Pushing the raunch envelope
Some basic-cable nets seem to be adding rawer language, sex to new shows
By Allison Romano -- Broadcasting & Cable, 3/17/2002 7:00:00 PM
When the boys from South Park uttered a certain s-word 162 times on Comedy Central last summer, no cable nets dared to emulate it. But now some channels, including ESPN, FX and Bravo, are testing their self-imposed boundaries, and what was once considered questionable content is seeping down from premium channels to basic cable.
But some observers and media buyers think basic cable's growing frankness misses the point: Premium channels get away with adult themes because viewers pay—and the programs are often a cut above almost everything else on television.
"Three letters explain the whole thing: HBO," said Kris Magel, manager of national broadcast for media buyer Optimedia International USA.
Young-skewing Comedy Central and MTV are regularly criticized for indecency in their shows—from South Park's potty-mouthed kids to raucous pranks on MTV's Jackass. Recently, the blue-nose hit list has grown to include ESPN's first TV movie, Season on the Brink, and FX rogue-cop drama The Shield. Even high-brow Bravo plans to lightly edit reruns of HBO's Larry Sanders Show beginning next fall.
Family-friendly fare just isn't cutting it for some channels. Programmers say they're not looking to offend or corrupt. To be edgy and realistic, though, they have to test the limits. "Cable networks feel that the more 'real' their programming gets, the more appointment viewing and audience they'll draw," says Magel, acknowledging that only some of his clients can deal with the content.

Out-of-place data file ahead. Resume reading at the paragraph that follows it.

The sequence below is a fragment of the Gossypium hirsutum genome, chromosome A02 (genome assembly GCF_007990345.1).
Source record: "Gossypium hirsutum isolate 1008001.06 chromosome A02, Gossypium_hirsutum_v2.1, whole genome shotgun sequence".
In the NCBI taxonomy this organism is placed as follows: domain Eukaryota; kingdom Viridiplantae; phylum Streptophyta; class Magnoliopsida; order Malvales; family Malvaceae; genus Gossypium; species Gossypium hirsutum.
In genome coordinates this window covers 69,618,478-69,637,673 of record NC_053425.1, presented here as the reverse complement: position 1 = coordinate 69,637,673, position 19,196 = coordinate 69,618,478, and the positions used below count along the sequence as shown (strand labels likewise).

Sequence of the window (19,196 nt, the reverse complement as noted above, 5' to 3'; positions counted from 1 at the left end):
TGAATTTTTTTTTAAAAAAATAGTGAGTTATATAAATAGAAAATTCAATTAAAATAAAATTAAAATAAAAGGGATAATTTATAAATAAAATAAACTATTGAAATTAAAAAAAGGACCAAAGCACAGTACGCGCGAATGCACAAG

"We wanted Bob Knight, warts and all," said ESPN Senior VP of Programming Mark Shapiro of the decision to air Season on the Brink unedited. "It was impossible to tell a credible and authentic story without [profanity]."
ESPN execs shuddered to see Knight—well-known for explosive temper—screaming "shucks" in a heated locker-room scene.
But until a week before the March 10 premiere, ESPN planned to bleep out profanity for the 8 p.m. showing. Then it hit on an idea: It ran a cleaned-up version on sister net ESPN2 and left the raw one on the mother net. (At every commercial, an advisory informed viewers of the ESPN2 version.)
Without the ESPN2 alternative, Shapiro says, ESPN would never have run the movie uncut. ESPN's version harvested a 3.5 rating, while ESPN2 pulled in a 0.5, apparently fortifying the idea that basic viewers can deal with basic bad language. Likewise, FX's debut of The Shield, replete with raw language, scored a very strong 4.1 in Nielsen overnight, which could help the network out of its ratings swoon.
FX cautiously airs The Shield at 10 p.m. Bravo plans to do the same with Larry Sanders, distancing it from family hour.
Like an HBO original series, The Shield features some raw scenes. In one, Michael Chiklis, starring as Detective Vik Mackey, tries to get a suspected pedophile to open up by confiding, "I got a little girl back home, 8 years old. Her name is Cassidy. What do you say I bring her down here and let you stick your dick in her? How'd you like that? Suck her tits a little, maybe?"
Shocking content can't carry The Shield, said FX Senior VP of Entertainment Kevin Reilly. "If the stories aren't good and the characters aren't there, viewers will be gone in 30 minutes." FX spends a steep $1.3 million per episode for high production quality.
Still, conservative and family groups rail. Said Bob Waliszewski, manager of youth culture for Focus on the Family, "Raunchy, explicit content isn't good for a society or young kids, and cable is leading the way."
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